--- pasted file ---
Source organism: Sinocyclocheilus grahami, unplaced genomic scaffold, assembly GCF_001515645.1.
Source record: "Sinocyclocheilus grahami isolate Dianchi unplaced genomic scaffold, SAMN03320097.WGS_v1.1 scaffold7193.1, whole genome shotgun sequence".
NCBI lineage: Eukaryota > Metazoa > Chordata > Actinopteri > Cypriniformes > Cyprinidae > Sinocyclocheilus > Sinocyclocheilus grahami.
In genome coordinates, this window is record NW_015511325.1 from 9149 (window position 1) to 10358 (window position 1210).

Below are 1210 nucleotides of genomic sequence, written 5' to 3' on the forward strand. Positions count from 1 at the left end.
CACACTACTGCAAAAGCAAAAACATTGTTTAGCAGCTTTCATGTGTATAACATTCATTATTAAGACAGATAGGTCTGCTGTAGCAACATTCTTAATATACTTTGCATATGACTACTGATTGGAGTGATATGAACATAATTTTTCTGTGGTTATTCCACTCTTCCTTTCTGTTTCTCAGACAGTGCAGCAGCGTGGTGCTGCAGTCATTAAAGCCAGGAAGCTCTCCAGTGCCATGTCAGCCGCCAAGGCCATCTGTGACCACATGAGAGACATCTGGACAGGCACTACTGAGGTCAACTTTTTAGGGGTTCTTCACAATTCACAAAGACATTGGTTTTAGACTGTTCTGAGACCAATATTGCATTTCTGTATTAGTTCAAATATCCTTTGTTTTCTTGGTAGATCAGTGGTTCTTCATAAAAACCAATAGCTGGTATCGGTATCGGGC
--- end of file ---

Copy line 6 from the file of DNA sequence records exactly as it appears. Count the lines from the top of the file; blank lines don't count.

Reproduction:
CACACTACTGCAAAAGCAAAAACATTGTTTAGCAGCTTTCATGTGTATAACATTCATTATTAAGACAGATAGGTCTGCTGTAGCAACATTCTTAATATACTTTGCATATGACTACTGATTGGAGTGATATGAACATAATTTTTCTGTGGTTATTCCACTCTTCCTTTCTGTTTCTCAGACAGTGCAGCAGCGTGGTGCTGCAGTCATTAAAGCCAGGAAGCTCTCCAGTGCCATGTCAGCCGCCAAGGCCATCTGTGACCACATGAGAGACATCTGGACAGGCACTACTGAGGTCAACTTTTTAGGGGTTCTTCACAATTCACAAAGACATTGGTTTTAGACTGTTCTGAGACCAATATTGCATTTCTGTATTAGTTCAAATATCCTTTGTTTTCTTGGTAGATCAGTGGTTCTTCATAAAAACCAATAGCTGGTATCGGTATCGGGC